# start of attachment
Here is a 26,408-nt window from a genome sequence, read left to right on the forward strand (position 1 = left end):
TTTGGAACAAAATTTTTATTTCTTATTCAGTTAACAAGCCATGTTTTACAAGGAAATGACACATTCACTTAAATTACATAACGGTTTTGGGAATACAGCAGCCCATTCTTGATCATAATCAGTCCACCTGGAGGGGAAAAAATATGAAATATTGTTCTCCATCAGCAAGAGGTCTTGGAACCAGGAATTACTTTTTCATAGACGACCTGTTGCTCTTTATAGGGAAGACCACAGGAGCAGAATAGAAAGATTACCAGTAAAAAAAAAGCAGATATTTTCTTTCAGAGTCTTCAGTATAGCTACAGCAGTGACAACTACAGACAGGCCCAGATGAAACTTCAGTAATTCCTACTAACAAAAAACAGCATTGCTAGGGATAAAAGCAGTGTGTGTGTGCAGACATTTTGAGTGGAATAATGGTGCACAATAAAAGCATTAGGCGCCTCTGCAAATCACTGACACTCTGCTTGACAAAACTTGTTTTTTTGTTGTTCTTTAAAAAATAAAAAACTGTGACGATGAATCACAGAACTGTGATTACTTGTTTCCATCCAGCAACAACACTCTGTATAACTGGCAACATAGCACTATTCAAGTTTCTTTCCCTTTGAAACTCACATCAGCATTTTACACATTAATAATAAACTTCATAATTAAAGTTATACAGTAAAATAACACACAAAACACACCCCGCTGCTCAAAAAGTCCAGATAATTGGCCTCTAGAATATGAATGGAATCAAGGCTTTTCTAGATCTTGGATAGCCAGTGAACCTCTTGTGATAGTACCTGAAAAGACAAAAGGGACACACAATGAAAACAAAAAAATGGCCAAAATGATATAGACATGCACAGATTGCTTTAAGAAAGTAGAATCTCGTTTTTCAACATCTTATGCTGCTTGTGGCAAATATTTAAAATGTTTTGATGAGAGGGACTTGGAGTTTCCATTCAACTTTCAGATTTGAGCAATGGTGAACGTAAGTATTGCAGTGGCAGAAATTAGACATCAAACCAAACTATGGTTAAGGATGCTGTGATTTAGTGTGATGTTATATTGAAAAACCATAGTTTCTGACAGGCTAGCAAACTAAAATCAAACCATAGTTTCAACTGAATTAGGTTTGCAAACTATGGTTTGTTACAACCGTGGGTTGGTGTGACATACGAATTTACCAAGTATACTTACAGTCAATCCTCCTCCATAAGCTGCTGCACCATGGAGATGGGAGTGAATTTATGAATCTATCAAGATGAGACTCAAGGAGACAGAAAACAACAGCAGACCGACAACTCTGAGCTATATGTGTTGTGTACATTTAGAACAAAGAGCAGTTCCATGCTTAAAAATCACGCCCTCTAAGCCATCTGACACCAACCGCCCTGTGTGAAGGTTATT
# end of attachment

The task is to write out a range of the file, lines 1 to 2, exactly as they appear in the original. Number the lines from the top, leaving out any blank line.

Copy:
Here is a 26,408-nt window from a genome sequence, read left to right on the forward strand (position 1 = left end):
TTTGGAACAAAATTTTTATTTCTTATTCAGTTAACAAGCCATGTTTTACAAGGAAATGACACATTCACTTAAATTACATAACGGTTTTGGGAATACAGCAGCCCATTCTTGATCATAATCAGTCCACCTGGAGGGGAAAAAATATGAAATATTGTTCTCCATCAGCAAGAGGTCTTGGAACCAGGAATTACTTTTTCATAGACGACCTGTTGCTCTTTATAGGGAAGACCACAGGAGCAGAATAGAAAGATTACCAGTAAAAAAAAAGCAGATATTTTCTTTCAGAGTCTTCAGTATAGCTACAGCAGTGACAACTACAGACAGGCCCAGATGAAACTTCAGTAATTCCTACTAACAAAAAACAGCATTGCTAGGGATAAAAGCAGTGTGTGTGTGCAGACATTTTGAGTGGAATAATGGTGCACAATAAAAGCATTAGGCGCCTCTGCAAATCACTGACACTCTGCTTGACAAAACTTGTTTTTTTGTTGTTCTTTAAAAAATAAAAAACTGTGACGATGAATCACAGAACTGTGATTACTTGTTTCCATCCAGCAACAACACTCTGTATAACTGGCAACATAGCACTATTCAAGTTTCTTTCCCTTTGAAACTCACATCAGCATTTTACACATTAATAATAAACTTCATAATTAAAGTTATACAGTAAAATAACACACAAAACACACCCCGCTGCTCAAAAAGTCCAGATAATTGGCCTCTAGAATATGAATGGAATCAAGGCTTTTCTAGATCTTGGATAGCCAGTGAACCTCTTGTGATAGTACCTGAAAAGACAAAAGGGACACACAATGAAAACAAAAAAATGGCCAAAATGATATAGACATGCACAGATTGCTTTAAGAAAGTAGAATCTCGTTTTTCAACATCTTATGCTGCTTGTGGCAAATATTTAAAATGTTTTGATGAGAGGGACTTGGAGTTTCCATTCAACTTTCAGATTTGAGCAATGGTGAACGTAAGTATTGCAGTGGCAGAAATTAGACATCAAACCAAACTATGGTTAAGGATGCTGTGATTTAGTGTGATGTTATATTGAAAAACCATAGTTTCTGACAGGCTAGCAAACTAAAATCAAACCATAGTTTCAACTGAATTAGGTTTGCAAACTATGGTTTGTTACAACCGTGGGTTGGTGTGACATACGAATTTACCAAGTATACTTACAGTCAATCCTCCTCCATAAGCTGCTGCACCATGGAGATGGGAGTGAATTTATGAATCTATCAAGATGAGACTCAAGGAGACAGAAAACAACAGCAGACCGACAACTCTGAGCTATATGTGTTGTGTACATTTAGAACAAAGAGCAGTTCCATGCTTAAAAATCACGCCCTCTAAGCCATCTGACACCAACCGCCCTGTGTGAAGGTTATT